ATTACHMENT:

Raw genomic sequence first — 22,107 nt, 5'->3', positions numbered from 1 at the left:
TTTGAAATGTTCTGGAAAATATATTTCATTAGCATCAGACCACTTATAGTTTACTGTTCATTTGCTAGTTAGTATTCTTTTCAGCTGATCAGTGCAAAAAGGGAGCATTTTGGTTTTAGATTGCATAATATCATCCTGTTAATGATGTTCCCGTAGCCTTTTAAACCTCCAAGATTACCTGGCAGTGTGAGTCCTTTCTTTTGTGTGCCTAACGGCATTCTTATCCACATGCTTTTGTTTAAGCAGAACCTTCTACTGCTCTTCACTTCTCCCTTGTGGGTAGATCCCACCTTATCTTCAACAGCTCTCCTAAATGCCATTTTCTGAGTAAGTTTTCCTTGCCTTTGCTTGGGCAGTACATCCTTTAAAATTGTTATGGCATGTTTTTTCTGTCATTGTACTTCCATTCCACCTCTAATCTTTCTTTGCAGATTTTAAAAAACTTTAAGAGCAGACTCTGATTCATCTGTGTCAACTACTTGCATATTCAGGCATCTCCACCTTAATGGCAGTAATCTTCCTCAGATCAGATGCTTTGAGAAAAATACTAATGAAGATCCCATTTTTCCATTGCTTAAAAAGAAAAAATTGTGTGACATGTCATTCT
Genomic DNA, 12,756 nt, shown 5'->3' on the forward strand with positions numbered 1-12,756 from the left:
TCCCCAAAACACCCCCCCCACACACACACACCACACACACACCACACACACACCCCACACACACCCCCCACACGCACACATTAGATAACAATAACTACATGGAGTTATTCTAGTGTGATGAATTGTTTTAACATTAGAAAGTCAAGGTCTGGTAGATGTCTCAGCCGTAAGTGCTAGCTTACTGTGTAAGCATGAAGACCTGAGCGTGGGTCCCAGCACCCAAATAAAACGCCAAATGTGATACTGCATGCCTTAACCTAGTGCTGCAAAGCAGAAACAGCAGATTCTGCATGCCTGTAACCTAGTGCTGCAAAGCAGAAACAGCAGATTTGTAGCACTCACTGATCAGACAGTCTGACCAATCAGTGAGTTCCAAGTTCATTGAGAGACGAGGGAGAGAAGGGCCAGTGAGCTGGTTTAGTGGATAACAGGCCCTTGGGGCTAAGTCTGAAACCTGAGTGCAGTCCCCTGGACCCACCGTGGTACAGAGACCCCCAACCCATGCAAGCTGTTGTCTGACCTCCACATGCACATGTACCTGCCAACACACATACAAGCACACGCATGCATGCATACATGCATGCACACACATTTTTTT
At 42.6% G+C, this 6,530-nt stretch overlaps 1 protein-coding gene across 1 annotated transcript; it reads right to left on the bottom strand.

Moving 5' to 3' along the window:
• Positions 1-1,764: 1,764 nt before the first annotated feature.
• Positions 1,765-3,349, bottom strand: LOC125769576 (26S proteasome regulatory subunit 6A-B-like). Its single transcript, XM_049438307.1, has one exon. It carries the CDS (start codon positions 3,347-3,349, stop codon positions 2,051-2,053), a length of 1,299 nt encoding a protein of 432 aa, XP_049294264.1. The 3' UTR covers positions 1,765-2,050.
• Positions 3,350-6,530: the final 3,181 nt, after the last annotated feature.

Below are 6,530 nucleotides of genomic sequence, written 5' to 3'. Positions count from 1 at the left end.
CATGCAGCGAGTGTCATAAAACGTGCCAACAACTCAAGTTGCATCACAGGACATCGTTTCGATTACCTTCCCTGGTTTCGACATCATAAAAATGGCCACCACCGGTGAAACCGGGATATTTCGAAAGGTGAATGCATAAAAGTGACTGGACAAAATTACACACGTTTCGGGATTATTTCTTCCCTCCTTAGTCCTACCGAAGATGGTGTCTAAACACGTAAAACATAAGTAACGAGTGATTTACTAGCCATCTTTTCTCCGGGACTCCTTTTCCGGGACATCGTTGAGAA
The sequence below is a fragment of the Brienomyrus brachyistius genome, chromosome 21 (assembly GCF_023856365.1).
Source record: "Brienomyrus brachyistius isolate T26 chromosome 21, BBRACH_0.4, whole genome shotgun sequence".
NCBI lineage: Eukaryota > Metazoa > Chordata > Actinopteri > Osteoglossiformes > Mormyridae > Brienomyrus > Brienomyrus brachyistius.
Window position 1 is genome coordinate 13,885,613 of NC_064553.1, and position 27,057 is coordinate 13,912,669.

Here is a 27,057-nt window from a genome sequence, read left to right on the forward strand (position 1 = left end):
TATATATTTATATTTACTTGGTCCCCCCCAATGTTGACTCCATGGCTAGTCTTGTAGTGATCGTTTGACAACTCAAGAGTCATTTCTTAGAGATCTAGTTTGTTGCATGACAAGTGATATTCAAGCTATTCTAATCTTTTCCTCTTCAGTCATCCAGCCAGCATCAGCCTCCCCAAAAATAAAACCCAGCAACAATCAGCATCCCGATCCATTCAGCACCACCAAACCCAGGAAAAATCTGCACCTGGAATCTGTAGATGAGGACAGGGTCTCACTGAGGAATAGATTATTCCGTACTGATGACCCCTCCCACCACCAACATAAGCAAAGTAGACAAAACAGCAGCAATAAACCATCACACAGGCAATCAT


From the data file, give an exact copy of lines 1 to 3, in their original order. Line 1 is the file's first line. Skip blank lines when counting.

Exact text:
Raw genomic sequence first — 22,107 nt, 5'->3', positions numbered from 1 at the left:
TTTGAAATGTTCTGGAAAATATATTTCATTAGCATCAGACCACTTATAGTTTACTGTTCATTTGCTAGTTAGTATTCTTTTCAGCTGATCAGTGCAAAAAGGGAGCATTTTGGTTTTAGATTGCATAATATCATCCTGTTAATGATGTTCCCGTAGCCTTTTAAACCTCCAAGATTACCTGGCAGTGTGAGTCCTTTCTTTTGTGTGCCTAACGGCATTCTTATCCACATGCTTTTGTTTAAGCAGAACCTTCTACTGCTCTTCACTTCTCCCTTGTGGGTAGATCCCACCTTATCTTCAACAGCTCTCCTAAATGCCATTTTCTGAGTAAGTTTTCCTTGCCTTTGCTTGGGCAGTACATCCTTTAAAATTGTTATGGCATGTTTTTTCTGTCATTGTACTTCCATTCCACCTCTAATCTTTCTTTGCAGATTTTAAAAAACTTTAAGAGCAGACTCTGATTCATCTGTGTCAACTACTTGCATATTCAGGCATCTCCACCTTAATGGCAGTAATCTTCCTCAGATCAGATGCTTTGAGAAAAATACTAATGAAGATCCCATTTTTCCATTGCTTAAAAAGAAAAAATTGTGTGACATGTCATTCT
Genomic DNA, 12,756 nt, shown 5'->3' on the forward strand with positions numbered 1-12,756 from the left: